For years, researchers have examined climate records indicating that millennial-scale climate cycles have linked the high latitudes of the Northern hemisphere and the subtropics of the North Pacific Ocean. What forces this linkage, however, has been a topic of considerable debate. Did the connection originate in the North Pacific with the sinking of oxygen-rich waters into the interior of the ocean during cool climate intervals, or did it originate in the subtropical Pacific with the transfer of heat between the ocean and the atmosphere?
New research, led by scientists from the Lamont-Doherty Earth Observatory of Columbia University and publishing in the June issue of the journal Geology, shows that over the last 52,000 years, these millennial-scale climate shifts linking the high latitudes of the Northern hemisphere with the subtropical Pacific have been associated with large variations in marine productivity off the coast of western North America. Changes in marine fertility in this area probably arose from local changes in subsurface nutrients concentrations that were driven remotely by wind patterns at low latitude. These millennial-scale climate cycles may have been driven by forces similar to El Niño-Southern Oscilations originating in the tropical Pacific on shorter time scales.
"Such records provide an indication of the way climate has changed in the past and, therefore, hopefully also an indication of the way climate may change in the future," says Lex van Geen, Doherty Senior Research Scientist, Lamont-Doherty Earth Observatory, and Chief Scientist of the oceanographic expedition that collected the sediment cores used for this study.
These findings overturn the previously held theory that bottom-water oxygen levels in Santa Barbara Basin off California were primarily linked to changes in ventilation of the North Pacific rather than changes in marine productivity. The evidence for the newly proposed theory was found in a 15m-long sediment record, spanning the past 52,000 years, collected off Baja California, Mexico in 1999.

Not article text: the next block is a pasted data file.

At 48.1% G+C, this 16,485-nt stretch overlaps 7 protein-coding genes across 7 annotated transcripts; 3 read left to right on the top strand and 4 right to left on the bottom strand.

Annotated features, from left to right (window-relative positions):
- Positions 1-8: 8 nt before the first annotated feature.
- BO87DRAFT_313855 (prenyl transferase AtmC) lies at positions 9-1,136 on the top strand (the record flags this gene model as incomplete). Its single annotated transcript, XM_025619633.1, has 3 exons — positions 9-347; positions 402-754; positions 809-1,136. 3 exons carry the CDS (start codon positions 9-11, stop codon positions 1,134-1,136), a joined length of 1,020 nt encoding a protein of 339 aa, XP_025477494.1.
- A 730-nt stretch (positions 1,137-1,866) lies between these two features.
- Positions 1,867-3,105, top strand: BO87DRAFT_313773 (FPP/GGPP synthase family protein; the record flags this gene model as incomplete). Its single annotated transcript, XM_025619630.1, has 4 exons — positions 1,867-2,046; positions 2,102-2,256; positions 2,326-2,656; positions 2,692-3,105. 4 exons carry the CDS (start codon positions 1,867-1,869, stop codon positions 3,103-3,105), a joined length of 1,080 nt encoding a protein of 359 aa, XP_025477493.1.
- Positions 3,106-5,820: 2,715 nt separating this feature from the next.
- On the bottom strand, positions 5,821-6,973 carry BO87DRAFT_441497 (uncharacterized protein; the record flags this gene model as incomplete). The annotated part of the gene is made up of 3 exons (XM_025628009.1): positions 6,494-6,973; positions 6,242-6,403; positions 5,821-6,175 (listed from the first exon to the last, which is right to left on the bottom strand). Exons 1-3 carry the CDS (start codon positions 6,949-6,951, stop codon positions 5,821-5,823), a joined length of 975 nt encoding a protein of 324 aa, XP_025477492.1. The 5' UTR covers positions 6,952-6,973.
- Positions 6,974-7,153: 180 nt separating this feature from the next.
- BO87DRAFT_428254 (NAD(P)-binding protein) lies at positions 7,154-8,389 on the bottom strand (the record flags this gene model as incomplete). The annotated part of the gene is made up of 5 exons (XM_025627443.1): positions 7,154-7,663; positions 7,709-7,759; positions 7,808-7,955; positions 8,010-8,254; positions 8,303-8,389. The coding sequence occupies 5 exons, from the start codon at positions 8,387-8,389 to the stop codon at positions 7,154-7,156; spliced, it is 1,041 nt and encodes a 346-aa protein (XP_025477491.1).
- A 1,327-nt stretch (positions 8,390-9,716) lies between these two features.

The core comes from a site with high sedimentation rates (30 cm/thousand years). The sediments indicate a remarkably consistent teleconnection between changes in marine productivity at this eastern Pacific location, as indicated by several independent proxies, with millennial-scale climate change over the North Atlantic, as recorded by the oxygen isotopic composition of Greenland ice.
"The strength of the connection between the temperature record over Greenland and marine production off Baja California really challenges our understanding of the linkage between high and low latitude climate processes. Our results imply that variations in the workings of the equatorial heat engine may be as important as high latitude processes at millennial timescales," states Joseph Ortiz, Assistant Professor of Geology at Kent State University and first author of the Geology research paper. Dr. Ortiz began working on this research project as a Doherty Associate Research Scientist at the Lamont-Doherty Earth Observatory of The Earth Institute at Columbia University.
A possible interpretation of the new data is that the current balance of El Niño/La Niña conditions in the Pacific Ocean, which favor the supply of nutrients to the surface ocean and therefore high marine productivity today and during warm climate intervals of the past 52,000 years, was altered towards El Niño-like conditions and a lower supply of nutrients during cool climate intervals.
Researchers on this paper include A. van Geen, Columbia University, J.D. Ortiz, Kent State University, S.B. O'Connell and J. DelViscio, Wesleyan University, W. Dean, U.S. Geological Survey, J.D. Carriquiry, Universidad Autonoma de Baja California, T. Marchitto, University of Colorado (formerly at Columbia University), and Y. Zheng, Queens College of the City University of New and Columbia University. This collaboration was funded primarily by the National Science Foundation.
The same team of scientists is currently working on a sediment core collected during the same 1999 expedition from the Soledad Basin (25 °N), an anoxic basin with many of the same desirable properties as the Santa Barbara Basin, but located closer to the tropics, a region that some scientists consider to be an important driver of climate change in the past. Sedimentation rates in this basin are 110 cm/thousand years.